Like Spring, I’m late. However, March is jam-packed with exciting theatre that I just couldn’t pick my “Must See” picks for the month. This month, we have Chekhov’s The Seagull, a personal favourite of mine; Stupid F**cking Bird, Sort of Adapted from Chekhov’s The Seagull; Bully Dance, a dark and twisted mind-raising play; But the Giraffe! And Brundibar, a play and opera about loss of innocence and overcoming adversity; Hello Again, a rarely performed tale of love and time; and Sexyback: or what you will, an exciting new collaborative dance, music, and theatre piece setting ‘90s and ‘00s boy band music to Shakespeare’s delightful Twelfth Night.
In a way, much like Spring, this month hallmarks the loss of innocence. From Bully Dance and Brundibar’s stark reminders of the evil present in our world, to The Seagull and Hello Again as reminders of how we overcome such loss of innocence, to the light-hearted Stupid F**cking Bird and Sexyback to remind us of the joy of laughter and music, these works remind us that behind every storm, we have the potential for bright sun. And I had to stop myself from bursting into Katy Perry’s Firework. And maybe there’s a reason for that: music and art are so entwined in how we express ourselves through difficult times. Won’t you share your experience, your loss, you love with us at one of these Greater Boston shows this month?
To be considered for April’s entry, please email me at email@example.com by March 26, 2014 with information on your production, including company name, production title, director, location, production dates, and a brief reason why your production should be considered. April’s listing will be posted at the very beginning of the month.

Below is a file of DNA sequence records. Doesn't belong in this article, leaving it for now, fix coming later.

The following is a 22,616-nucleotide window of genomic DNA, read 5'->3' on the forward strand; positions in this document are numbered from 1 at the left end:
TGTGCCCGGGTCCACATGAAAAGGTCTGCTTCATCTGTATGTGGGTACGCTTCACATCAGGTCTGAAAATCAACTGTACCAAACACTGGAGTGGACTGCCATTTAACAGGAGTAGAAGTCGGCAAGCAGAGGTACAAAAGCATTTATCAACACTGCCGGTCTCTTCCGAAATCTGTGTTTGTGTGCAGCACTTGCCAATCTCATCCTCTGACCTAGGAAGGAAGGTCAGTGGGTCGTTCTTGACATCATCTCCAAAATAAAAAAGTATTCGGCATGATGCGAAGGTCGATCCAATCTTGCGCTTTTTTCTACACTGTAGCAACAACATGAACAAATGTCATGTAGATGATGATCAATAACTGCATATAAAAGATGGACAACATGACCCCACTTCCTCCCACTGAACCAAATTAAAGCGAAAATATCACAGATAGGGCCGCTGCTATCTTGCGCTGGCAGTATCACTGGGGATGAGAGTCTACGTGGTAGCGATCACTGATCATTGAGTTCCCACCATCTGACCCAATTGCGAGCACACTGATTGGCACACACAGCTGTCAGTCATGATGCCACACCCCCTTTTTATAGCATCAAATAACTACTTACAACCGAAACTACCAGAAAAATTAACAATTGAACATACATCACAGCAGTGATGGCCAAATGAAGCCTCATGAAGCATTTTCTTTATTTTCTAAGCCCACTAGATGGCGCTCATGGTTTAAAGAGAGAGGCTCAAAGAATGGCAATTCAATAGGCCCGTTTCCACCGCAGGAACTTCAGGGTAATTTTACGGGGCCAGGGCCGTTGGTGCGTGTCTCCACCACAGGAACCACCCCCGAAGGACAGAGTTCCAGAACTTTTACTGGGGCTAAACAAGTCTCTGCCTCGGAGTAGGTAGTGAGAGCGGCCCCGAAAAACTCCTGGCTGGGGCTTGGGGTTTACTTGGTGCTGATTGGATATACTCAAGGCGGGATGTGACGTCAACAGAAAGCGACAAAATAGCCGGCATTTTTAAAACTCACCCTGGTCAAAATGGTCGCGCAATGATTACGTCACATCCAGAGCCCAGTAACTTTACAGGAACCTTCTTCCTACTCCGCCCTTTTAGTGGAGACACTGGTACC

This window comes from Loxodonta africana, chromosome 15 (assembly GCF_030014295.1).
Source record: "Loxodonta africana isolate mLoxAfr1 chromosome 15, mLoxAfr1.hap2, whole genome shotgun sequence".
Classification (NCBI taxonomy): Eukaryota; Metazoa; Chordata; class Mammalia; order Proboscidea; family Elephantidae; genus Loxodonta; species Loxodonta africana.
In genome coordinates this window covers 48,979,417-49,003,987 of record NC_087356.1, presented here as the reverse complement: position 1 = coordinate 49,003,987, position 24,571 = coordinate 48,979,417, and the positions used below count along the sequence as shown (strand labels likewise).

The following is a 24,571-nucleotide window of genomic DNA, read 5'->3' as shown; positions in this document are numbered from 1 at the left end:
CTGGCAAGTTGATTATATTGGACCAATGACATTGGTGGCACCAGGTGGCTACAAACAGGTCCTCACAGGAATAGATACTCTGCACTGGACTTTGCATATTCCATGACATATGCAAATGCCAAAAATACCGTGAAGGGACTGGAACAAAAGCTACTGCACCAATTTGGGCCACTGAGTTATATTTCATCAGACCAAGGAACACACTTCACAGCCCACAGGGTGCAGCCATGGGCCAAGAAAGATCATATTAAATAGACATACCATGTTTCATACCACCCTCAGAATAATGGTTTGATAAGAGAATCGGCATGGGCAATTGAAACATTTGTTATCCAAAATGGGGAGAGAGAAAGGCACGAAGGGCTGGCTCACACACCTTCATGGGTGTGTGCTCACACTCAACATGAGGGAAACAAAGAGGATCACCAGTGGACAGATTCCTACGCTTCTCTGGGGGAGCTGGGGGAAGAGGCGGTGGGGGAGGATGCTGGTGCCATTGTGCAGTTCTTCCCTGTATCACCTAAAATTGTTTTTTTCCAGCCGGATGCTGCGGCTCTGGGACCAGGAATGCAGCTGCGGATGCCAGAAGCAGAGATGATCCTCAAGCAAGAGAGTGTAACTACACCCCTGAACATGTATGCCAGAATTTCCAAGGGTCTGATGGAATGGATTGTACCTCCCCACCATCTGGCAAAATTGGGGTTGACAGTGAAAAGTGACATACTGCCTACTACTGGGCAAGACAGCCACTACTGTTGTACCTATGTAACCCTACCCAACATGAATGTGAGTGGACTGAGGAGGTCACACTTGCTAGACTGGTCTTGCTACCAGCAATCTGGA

Brian’s “Must See – March” for Boston include:
The Seagull, by Anton Chekhov, translated by Paul Schmidt, directed by Maria Aitken
Huntington Theatre Company
Avenue of the Arts, BU Theatre, 264 Huntington Ave., Boston, MA
March 7 – April 6, 2014
I have been waiting for this production since its announcement last spring. I think (and many people disagree) that this play is Chekhov’s finest work. With a sharp concept and understanding of art, Chekhov tells the story of dreams and passions dashed, and the struggle to find new forms, new life, while holding onto the old successes. These concepts and ideas are timeless for all theatre artists and their patrons. They make for rich storytelling with some of Chekhov’s most richly drawn characters. Leading the pack, Kate Burton (who you may recognize from the hit TV show, Scandal) plays the matriarch, Irina Nikolayevna Arkadina, with her son Morgan Ritchie playing her on-stage writer son, Konstantin. It’s no surprise that I am excited to see Maria Aitken’s comedic and poignant take on this classic with such a rich on-stage and off-stage relationship present among her actors.
Stupid Fucking Bird, sort of adapted from Chekhov’s The Seagull, by Aaron Posner, directed by Danielle Fauteux Jacques
Apollinaire Theatre Company
Chelsea Theatre Works, 189 Winnisimmet St., Chelsea, MA
March 28 – April 27, 2014
Okay, what are the odds that the always-smart Apollinaire Theatre Company perfectly times their next production as a parody of the very successful Huntington’s newest production, The Seagull? While I know nothing about this play, I am quite aware of how easy it is to ridicule and tease Chekhov’s melodramatic work with fresh modernism and fun. With rave reviews from the Woolly Mammoth Theatre Company’s production, this “remix” should offer a splendid commentary on Chekhov’s relevancy in today’s modern world. The juxtaposition of the two incredibly talented companies gets me extra excited for parallels, dialogue, and great fun to be made. Now, where is the company doing The Nina Variations?
Brundibar & But the Giraffe!, music by Hans Krasa, libretto by Adolf Hoffmeister, adapted by Tony Kushner, directed by Scott Edmiston